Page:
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A manvantara (also spelled manwantara; a.k.a. reign, period, or age of Manu) is a cyclic age in Hindu cosmology. In each manvantara, seven Rishis, certain deities, an Indra, a Manu, and kings (sons of Manu) are created and perish.[1] Each manvantara is distinguished by the Manu who rules/reigns over it, of which we are currently in the seventh manvantara of fourteen, which is ruled by Vaivasvata Manu.[2][3]

Each manvantara lasts for 306,720,000 years and repeats seventy-one Yuga Cycles (dharmic ages). There are a total of fourteen manvantaras in a kalpa (day of Brahma), where each manvantara is followed by and the first preceded by a manvantara-sandhya (fifteen connecting periods), where each sandhya lasts for 1,728,000 years (the duration of a Satya Yuga). During each manvantara-sandhya, the earth (Bhu-loka) is submerged in water.[4][5][6]


Manvantara (Sanskrit: मन्वन्तर, lit. 'period or age of a Manu') is a compound of "manu" (Sanskrit: मनु, lit. 'man') and "antara" (Sanskrit: अन्तर, lit. 'period'), i.e. "manu-antara" or "manvantara", literally meaning the duration of a Manu, or his lifespan.[7]



(67) A year is a day and a night of the gods; their division is (as follows): the half year during which the sun progresses to the north will be the day, that during which it goes southwards the night. (71) These twelve thousand (years) which thus have been just mentioned as the total of four (human) ages, are called one age of the gods. (72) But know that the sum of one thousand ages of the gods (makes) one day of Brahma, and that his night has the same length. (79) The before-mentioned age of the gods, (or) twelve thousand (of their years), being multiplied by seventy-one, (constitutes what) is here named the period of a Manu (Manvantara). (80) The Manvantaras, the creations and destructions (of the world, are) numberless; sporting, as it were, Brahma repeats this again and again.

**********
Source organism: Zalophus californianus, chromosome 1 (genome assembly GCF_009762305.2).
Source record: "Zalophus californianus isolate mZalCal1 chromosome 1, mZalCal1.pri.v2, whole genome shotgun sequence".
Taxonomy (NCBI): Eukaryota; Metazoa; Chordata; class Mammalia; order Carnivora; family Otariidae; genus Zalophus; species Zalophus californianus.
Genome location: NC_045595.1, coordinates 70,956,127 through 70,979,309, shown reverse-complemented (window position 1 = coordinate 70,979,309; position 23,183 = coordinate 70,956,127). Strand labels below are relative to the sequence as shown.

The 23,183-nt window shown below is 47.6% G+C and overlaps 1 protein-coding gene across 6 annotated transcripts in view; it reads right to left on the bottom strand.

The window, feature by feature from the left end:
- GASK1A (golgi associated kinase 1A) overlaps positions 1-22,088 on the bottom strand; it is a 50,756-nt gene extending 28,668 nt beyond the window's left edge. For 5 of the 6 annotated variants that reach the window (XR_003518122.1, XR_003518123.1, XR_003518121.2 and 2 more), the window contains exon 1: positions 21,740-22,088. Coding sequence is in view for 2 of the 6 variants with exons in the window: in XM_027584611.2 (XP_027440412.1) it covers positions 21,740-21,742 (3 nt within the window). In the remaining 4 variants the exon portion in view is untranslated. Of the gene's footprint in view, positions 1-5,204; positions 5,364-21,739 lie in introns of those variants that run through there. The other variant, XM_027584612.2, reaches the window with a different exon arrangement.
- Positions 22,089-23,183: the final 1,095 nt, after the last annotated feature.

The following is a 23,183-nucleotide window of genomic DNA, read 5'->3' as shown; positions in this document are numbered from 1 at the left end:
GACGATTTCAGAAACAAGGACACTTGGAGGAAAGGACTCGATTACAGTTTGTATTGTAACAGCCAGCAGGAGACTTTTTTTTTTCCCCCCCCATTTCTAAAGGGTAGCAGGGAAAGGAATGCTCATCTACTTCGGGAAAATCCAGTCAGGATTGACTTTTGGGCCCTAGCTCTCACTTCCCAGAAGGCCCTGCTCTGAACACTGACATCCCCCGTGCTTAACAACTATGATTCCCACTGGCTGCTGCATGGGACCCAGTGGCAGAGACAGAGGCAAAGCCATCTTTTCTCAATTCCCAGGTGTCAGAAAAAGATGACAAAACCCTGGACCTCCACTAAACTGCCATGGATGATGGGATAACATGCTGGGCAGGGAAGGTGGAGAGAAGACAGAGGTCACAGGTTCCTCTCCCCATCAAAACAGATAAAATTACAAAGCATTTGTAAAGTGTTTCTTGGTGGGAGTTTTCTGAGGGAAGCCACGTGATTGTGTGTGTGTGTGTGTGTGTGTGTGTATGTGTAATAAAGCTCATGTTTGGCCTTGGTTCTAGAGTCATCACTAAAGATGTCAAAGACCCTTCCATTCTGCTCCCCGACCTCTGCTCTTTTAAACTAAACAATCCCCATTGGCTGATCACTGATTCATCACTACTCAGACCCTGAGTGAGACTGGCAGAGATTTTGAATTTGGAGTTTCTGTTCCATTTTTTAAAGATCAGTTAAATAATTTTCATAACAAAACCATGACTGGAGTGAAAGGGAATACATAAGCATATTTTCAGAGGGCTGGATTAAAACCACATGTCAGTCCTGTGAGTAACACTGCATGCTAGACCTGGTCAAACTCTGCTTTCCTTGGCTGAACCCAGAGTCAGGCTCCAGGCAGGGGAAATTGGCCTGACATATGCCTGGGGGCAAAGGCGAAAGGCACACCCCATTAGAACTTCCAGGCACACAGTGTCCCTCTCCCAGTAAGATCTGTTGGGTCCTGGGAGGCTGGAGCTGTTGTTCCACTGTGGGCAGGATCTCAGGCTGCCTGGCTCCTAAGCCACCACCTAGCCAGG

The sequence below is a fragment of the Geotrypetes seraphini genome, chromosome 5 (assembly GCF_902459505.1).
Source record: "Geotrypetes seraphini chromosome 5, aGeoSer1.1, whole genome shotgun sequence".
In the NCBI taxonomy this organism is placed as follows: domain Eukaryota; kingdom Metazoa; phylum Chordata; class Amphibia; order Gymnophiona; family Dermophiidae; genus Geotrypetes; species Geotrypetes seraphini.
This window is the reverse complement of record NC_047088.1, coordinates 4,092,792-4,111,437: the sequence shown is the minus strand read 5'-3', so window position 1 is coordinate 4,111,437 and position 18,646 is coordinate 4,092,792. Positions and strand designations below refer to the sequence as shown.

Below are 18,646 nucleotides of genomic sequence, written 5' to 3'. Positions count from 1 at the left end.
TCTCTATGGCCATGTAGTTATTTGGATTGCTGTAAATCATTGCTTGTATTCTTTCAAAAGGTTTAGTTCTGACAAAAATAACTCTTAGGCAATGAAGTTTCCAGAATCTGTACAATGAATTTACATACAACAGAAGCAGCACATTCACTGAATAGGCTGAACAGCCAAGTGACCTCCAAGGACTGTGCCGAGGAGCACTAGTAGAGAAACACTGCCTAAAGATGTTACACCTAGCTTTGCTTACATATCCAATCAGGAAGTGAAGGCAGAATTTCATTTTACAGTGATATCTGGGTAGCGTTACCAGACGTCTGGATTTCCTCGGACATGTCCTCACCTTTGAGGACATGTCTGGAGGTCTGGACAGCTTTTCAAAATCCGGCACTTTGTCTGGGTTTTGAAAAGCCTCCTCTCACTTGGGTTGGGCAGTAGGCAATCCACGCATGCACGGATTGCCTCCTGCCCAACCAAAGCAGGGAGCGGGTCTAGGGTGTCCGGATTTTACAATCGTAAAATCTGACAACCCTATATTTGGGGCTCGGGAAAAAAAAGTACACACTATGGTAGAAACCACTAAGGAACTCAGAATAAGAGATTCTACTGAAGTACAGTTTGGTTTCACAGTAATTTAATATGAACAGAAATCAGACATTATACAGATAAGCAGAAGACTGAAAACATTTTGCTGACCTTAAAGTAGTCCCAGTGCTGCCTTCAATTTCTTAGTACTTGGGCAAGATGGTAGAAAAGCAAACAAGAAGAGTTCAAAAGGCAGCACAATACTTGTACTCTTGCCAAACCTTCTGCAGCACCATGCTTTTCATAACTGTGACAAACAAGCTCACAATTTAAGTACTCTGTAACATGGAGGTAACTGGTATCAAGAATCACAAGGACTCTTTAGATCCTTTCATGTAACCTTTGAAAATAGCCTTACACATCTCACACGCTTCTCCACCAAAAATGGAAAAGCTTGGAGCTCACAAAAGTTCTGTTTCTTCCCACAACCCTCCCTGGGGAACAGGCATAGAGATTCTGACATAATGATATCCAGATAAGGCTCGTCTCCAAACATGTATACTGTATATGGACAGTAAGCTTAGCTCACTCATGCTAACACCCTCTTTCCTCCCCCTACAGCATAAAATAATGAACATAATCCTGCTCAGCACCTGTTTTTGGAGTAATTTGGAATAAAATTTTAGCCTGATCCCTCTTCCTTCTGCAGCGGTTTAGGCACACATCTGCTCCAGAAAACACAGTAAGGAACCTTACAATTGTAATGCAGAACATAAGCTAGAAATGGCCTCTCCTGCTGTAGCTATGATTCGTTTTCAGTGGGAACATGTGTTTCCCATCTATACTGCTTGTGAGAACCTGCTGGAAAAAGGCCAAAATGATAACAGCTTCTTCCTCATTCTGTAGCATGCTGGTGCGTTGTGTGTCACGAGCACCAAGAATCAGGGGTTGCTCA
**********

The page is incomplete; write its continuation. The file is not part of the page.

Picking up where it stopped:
Georg Bühler[8], Manusmriti, Ch. 1[a]

Vishnu Purana[edit]

Twelve thousand divine years, each composed of (three hundred and sixty) such days, constitute the period of the four Yugas, or ages. ... a thousand such aggregates are a day of Brahma, and fourteen Manus reign within that term. Hear the division of time which they measure. Seven Rishis, certain (secondary) divinities, Indra, Manu, and the kings his sons, are created and perish at one period; and the interval, called a Manwantara, is equal to seventy-one times the number of years contained in the four Yugas, with some additional years: this is the duration of the Manu, the (attendant) divinities, and the rest, which is equal to 852,000 divine years, or to 306,720,000 years of mortals, independent of the additional period. Fourteen times this period constitutes a Brahma day, that is, a day of Brahma; the term (Brahma) being the derivative form.

Horace Hayman Wilson[9], Vishnu Purana, Part 1, Ch. 3


In our current kalpa (day of Brahma), these fourteen Manu's reign in succession:

  1. Swayambhu Manu
  2. Swarochisha Manu
  3. Uttama Manu
  4. Tapasa/Tamasa Manu
  5. Raivata Manu
  6. Chakshusha Manu
  7. Vaivasvata Manu (current)
  8. Savarni Manu
  9. Daksa Savarni Manu
  10. Brahma Savarni Manu
  11. Dharma Savarni Manu
  12. Rudra Savarni Manu
  13. Raucya or Deva Savarni Manu
  14. Indra Savarni Manu

See also[edit]


  1. ^ Manusmriti Ch. 1, Slokas 67, 71-72, 79-80; Sanskrit and romanized transliteration:
    दैवे रात्र्यहनी वर्षं प्रविभागस्तयोः पुनः ।
    अहस्तत्रोदगयनं रात्रिः स्याद् दक्षिणायनम् ॥ ६७ ॥

    daive rātryahanī varṣaṃ pravibhāgastayoḥ punaḥ ।
    ahastatrodagayanaṃ rātriḥ syād dakṣiṇāyanam ॥ 67 ॥

    यदेतत् परिसङ्ख्यातमादावेव चतुर्युगम् ।
    एतद् द्वादशसाहस्रं देवानां युगमुच्यते ॥ ७१ ॥

    yadetat parisaṅkhyātamādāveva caturyugam ।
    etad dvādaśasāhasraṃ devānāṃ yugamucyate ॥ 71 ॥

    दैविकानां युगानां तु सहस्रं परिसङ्ख्यया ।